Even for the cryptocurrency zealot, a sovereign cyber-currency that requires confidence in Venezuela may be too much to spark interest, even if it materializes. Moreover, we suspect that the introduction of the “petro” could further exacerbate Venezuela’s economic and financial problems. See Gresham’s Law, which essentially states that “bad money chases out the good.” At the risk of simplifying, what happens is that if there are two monies of legal tender, the good one will be hoarded, allowing the weaker one to circulate.
There have been other developments in the digital currency space. First, although the UK’s exit from the EU is very much part of the macro story today, over the weekend, UK officials indicated that they would join the EU in efforts to regulate the platforms that trade cyber currencies to prevent untoward activity, such a money laundering, terrorism financing or tax avoidance.
One of the elements is anonymity, which is one of the selling points for some participants. The kind of regulation, similar that banks have to adopt (e.g., to know the customer and the purpose of the transactions) will require that the platforms (exchanges) which trade cyber-currencies perform the same due diligence. Some platforms, but not all, already seem to be moving or have moved in this direction. The new regime is expected some time in the first part of next year. British officials did say that it does not now nor does it have plans to accept cyber-currencies to meet tax obligations.
Second, the Chicago Mercantile Exchange (CME) and the Chicago Board of Options Exchange (CBOE) will be launching futures contracts on the Bitcoin over the next two weeks. Specifically, the CBOE contract is planned to launch its contract next Monday and the CME, a week later. There is one key similarity between the two contracts: They are settled in cash. The actual Bitcoins will be delivered.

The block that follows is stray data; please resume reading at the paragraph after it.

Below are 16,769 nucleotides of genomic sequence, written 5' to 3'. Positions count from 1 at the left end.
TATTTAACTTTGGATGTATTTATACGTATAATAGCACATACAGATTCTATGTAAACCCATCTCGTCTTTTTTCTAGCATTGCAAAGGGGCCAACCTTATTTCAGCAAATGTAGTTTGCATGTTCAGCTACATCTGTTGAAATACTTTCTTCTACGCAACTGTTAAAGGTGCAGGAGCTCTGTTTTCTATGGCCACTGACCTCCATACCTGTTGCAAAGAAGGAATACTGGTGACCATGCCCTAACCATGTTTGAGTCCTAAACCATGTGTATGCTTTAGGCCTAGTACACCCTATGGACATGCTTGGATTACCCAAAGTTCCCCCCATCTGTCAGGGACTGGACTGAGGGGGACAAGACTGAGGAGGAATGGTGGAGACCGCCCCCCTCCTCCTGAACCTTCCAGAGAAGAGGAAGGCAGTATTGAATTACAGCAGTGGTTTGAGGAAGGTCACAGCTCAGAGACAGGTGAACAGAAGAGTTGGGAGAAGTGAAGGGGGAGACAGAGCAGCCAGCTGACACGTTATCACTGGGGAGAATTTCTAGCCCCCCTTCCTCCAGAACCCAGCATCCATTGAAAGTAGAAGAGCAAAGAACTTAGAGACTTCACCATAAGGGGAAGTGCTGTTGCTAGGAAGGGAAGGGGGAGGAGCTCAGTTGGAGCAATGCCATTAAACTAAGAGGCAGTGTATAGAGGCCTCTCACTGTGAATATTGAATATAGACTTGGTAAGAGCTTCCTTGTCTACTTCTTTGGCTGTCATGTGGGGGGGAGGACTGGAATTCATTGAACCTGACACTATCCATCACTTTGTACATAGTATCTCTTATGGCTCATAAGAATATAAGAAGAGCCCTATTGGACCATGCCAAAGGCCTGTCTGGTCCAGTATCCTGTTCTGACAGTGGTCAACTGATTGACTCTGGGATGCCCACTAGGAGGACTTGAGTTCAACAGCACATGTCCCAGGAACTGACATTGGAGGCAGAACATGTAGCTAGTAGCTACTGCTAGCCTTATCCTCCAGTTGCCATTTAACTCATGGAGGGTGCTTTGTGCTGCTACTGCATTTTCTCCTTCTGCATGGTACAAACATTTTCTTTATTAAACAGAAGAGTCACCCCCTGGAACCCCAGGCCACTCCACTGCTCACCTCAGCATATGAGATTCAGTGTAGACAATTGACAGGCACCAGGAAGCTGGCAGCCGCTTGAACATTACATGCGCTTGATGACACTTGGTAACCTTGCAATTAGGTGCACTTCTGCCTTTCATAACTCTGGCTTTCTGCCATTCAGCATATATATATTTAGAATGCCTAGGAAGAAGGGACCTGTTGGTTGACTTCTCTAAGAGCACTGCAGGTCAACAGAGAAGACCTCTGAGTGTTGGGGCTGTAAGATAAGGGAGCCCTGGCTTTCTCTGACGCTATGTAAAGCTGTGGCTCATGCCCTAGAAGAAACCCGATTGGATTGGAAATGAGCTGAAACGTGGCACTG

To settle, the contracts need a reference rate. The CBOE contract uses the daily auction price by Gemini, which is run by the Winklevoss brothers. The contract will trade about six hours a day, and the position limit (which is common in commodity futures) will be set at a net (long and shorts) of 5000 contracts. The CME contract will be settled at a reference price created by an index of prices provided by four platforms. There will be a 1000 contract position limit.
Recall that margins in US equities are set by the Federal Reserve. It requires that one borrows no more than 50% of equity purchase. This type of margin is a down payment on one’s purchase. Margins in the futures market and over-the-counter are set very differently. They are set as a function of volatility. Volatility is a risk. This margin is best understood as a down payment on one’s future loss. Given the volatility of Bitcoins, one should be prepared for a high initial marginal. On top of the initial margin, individual firms (futures brokers) will likely require a higher maintenance margin.
The decentralized nature of the cyber currency market means that neither prices from Gemini nor an index derived from prices at four exchanges may reflect actual dealing prices that are available elsewhere. This may complicate efforts by market makers to arbitrage or otherwise manage risk. Such futures contracts may also not be as helpful as some had hoped in the price discovery process. Nevertheless, the futures contracts are seen as a part of the maturing of this market.